Tag Archives: Schoodic Peninsula

Hiking ‘Schoodic Mountain’ (Maine) In ‘Donnell Pond Public Reserve’ North Of Acadia National Park.

by Anura Guruge


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Click to ENLARGE. GPS track from my Garmin Fenix 5.


Click to ENLARGE. The lay of the land from Google Maps.


Click to ENLARGE and read this snippet here. The DIRECTIONS I used to get there. They worked. Use link below to get her full, original post.

Click here for the original.







‘Schoodic Mountain’ from which the eponymous peninsula gets its name is NOT on the peninsula per se and definitely not within the bounds of Acadia National Park. The 1,060′ mountain is about 7 miles north of the peninsula and maybe 12 miles from the Schoodic part of the Park.

Do NOT get it confused with the 440′ ‘Schoodic Head‘ which is indeed within the park. The mountain is close to 2.5 times higher.

I happened to see it in a map of Downeast Maine while we were in Acadia. The State-owned “Donnell Pond Public Reserve” is HUGE. That is what caught my eye. So, I wanted to check it out. We were going to Schoodic anyway and this was but a minor detour. Glad we went (on Friday, June 29, 2018, the 5th (and last) day of our latest Acadia vacation).

The hike to the top was not difficult though it was a relatively warm and humid day. Took me 39 minutes to get to the top and a few minutes less to get down. But the bald peak is extensive and you can walk around it for hours.

Very rewarding hike with a very high ROI. Definitely recommend it.


Related posts:
Check Category ‘Acadia’.


by Anura Guruge

‘Baker Island’ — Acadia National Park’s Smallest Outpost.

by Anura Guruge


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On Wednesday, June 27, 2018, we did the 5-hour (viz., 8am — 1pm) ‘Baker Island Tour‘ offered by the ‘Bar Harbor Whale Watch Co.‘ Though a tad expensive it was definitely rewarding and well worth the money. It is one hour out and one hour back with roughly 2.5 hours on the Island — with another 30 minutes (or so) devoted to getting on/off the island using a 12-person ‘tender’ (i.e., a skiff). An official Park Ranger, in our case the veteran Dusty Warner, led the Tour: narrated the trip (both ways) and took us on a guided tour of the main part of the island. It was good. We picked a picture perfect day.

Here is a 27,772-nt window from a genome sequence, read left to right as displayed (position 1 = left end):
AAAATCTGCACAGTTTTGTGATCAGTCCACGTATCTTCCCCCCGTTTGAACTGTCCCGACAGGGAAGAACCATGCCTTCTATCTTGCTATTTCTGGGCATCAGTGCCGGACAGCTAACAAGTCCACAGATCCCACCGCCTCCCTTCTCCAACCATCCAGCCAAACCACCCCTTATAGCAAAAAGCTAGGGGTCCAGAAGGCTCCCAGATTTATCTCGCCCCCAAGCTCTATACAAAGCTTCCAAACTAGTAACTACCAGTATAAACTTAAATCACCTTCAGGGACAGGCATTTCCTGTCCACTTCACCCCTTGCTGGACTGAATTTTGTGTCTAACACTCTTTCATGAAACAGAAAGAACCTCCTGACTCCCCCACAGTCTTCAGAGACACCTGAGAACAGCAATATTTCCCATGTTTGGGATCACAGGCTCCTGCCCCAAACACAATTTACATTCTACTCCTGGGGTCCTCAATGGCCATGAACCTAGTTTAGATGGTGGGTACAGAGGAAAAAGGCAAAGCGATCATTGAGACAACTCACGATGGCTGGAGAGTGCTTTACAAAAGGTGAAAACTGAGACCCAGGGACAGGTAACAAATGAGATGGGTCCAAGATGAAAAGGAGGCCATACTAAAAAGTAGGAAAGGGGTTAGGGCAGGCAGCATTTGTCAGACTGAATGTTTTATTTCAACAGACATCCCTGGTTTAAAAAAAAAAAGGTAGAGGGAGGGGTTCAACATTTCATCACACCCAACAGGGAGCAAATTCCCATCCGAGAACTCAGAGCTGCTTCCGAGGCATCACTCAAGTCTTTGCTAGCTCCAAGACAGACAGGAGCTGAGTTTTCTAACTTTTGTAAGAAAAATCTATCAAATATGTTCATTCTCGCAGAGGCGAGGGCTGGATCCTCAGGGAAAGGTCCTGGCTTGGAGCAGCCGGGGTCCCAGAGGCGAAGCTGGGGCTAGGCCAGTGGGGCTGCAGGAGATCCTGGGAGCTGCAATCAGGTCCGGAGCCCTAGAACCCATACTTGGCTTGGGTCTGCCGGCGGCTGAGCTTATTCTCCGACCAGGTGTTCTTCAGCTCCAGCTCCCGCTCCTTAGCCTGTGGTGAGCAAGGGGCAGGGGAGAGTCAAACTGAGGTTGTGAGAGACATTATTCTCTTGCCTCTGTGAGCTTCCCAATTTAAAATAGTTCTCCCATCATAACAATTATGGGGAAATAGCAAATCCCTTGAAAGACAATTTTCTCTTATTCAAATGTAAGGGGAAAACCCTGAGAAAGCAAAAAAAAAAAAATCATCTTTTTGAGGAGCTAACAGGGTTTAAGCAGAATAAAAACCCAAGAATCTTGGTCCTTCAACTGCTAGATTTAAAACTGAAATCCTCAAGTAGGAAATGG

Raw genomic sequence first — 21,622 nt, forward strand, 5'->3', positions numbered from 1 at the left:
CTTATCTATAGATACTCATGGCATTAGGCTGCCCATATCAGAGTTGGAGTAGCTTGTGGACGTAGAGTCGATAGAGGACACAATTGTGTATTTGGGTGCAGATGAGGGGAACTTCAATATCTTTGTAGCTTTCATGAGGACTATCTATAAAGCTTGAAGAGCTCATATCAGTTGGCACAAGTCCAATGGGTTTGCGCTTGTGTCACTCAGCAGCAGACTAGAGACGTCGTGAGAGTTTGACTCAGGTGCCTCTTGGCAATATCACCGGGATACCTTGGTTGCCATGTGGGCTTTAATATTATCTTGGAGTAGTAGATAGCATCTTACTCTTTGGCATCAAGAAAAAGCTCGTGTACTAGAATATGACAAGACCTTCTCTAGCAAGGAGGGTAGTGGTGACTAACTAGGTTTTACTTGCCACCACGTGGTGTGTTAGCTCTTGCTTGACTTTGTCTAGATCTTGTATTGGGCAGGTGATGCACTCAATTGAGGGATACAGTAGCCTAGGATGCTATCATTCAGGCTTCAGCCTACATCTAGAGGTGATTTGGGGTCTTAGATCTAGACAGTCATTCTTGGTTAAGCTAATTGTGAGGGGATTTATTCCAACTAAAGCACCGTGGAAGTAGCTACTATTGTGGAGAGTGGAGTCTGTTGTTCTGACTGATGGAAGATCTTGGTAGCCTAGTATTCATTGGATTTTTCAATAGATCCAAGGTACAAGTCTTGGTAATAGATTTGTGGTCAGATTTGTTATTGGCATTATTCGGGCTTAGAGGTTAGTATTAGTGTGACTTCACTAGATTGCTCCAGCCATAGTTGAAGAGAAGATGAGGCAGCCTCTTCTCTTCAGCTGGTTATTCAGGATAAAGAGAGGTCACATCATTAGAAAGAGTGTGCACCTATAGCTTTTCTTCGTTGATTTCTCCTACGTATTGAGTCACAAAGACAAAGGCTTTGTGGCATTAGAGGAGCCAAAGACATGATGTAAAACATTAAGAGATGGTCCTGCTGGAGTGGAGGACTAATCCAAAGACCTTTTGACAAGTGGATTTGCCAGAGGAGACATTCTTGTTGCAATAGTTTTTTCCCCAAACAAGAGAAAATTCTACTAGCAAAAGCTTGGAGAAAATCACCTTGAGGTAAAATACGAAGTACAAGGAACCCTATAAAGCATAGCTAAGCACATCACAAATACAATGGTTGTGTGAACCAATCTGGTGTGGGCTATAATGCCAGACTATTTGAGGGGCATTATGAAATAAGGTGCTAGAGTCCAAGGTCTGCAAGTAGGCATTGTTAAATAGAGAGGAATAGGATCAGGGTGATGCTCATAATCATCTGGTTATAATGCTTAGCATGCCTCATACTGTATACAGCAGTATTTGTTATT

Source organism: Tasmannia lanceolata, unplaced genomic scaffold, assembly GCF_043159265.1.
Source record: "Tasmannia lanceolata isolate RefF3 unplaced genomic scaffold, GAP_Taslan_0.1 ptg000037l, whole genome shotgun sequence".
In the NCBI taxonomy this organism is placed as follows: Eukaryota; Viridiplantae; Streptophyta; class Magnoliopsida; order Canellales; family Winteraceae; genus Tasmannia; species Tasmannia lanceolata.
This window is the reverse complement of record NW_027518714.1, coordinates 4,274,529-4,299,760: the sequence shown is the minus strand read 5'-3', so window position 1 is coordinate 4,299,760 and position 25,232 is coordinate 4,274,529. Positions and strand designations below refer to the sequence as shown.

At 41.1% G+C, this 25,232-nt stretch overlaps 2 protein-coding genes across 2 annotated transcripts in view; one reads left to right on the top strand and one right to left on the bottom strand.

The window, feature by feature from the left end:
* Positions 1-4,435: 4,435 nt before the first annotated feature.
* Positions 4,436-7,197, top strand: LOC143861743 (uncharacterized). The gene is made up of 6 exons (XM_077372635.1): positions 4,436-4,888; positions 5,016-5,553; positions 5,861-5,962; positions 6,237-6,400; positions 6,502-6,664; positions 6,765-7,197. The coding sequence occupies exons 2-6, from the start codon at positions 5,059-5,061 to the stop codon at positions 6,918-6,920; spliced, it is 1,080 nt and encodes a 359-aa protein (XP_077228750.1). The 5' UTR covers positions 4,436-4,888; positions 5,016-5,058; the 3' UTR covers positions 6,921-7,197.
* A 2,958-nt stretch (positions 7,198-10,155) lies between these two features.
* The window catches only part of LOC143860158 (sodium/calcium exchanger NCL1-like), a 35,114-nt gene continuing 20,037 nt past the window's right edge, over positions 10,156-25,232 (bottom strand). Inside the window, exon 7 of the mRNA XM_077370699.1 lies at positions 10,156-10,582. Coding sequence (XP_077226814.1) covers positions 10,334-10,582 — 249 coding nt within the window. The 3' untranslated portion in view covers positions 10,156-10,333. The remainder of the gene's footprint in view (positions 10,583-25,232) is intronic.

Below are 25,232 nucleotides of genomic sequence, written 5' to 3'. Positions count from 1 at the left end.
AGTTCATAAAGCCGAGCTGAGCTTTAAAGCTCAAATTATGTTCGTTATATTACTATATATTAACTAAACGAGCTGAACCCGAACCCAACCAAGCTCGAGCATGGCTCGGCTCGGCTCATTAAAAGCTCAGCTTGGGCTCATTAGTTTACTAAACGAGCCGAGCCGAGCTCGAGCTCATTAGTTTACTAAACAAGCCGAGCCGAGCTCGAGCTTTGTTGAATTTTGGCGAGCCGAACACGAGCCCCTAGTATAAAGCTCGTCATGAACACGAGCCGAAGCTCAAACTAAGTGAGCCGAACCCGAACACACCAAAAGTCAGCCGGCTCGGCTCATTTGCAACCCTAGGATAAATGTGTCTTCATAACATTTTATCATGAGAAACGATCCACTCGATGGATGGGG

Over 80% of the Island, which is now only sporadically occupied (and that by just one family) is part of the Park. So, you can visit in your own boat, if you have one — and while we were there we saw four folks come over in their own launch. That was cool.

Now that I have visited ‘Baker’ I have covered all 5 sections of Acadia National Park. This was our 11th trip since my very first sojourn September 2013. On our first two trips, like so many others, we just stayed on ‘Mount Desert Island’. But, then in September 2014 we stayed in Schoodic and since then typically spend at least 1/2 day each trip in Schoodic. In September 2015 we visited ‘Isle au Haut‘. So, now we have done the full house.

Baker Island is very different from Isle au Haut. For a start, Baker, is much, much smaller. Plus, unlike au Haut, it doesn’t have a bustling Summer community at one end of the island. Baker, is very FLAT and quite small. So, it is easy to hike, whereas au Haut has some challenging ‘scrambles’. Whereas au Haut is classically Acadian with the sheer cliffs and dense forest, Baker is very open with just a small forest in the middle.

Baker, originally inhabited by the Gilley family has an intriguing history. It was quite a bustling trading port, mainly for cod, towards the end of the 19th century. I have already ordered two books about the island so that I can get a better understanding of what took place.

I highly recommend visiting Baker Island. Gorgeous views and an idyllic, pastoral setting. Extremely relaxing.


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Check Category ‘Acadia’.


by Anura Guruge

The Picture Of The Day (Sony a7 II) + 6 Also-Rans — June 29, 2018, Acadia Day 5.

by Anura Guruge


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Bar Island Bar Harbor Maine wreathed in fog Anura Guruge Sony a7 II


The also rans:







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by Anura Guruge

The Picture Of The Day (Google Pixel 2) + 6 Also-Rans — June 29, 2018, Acadia Day 5.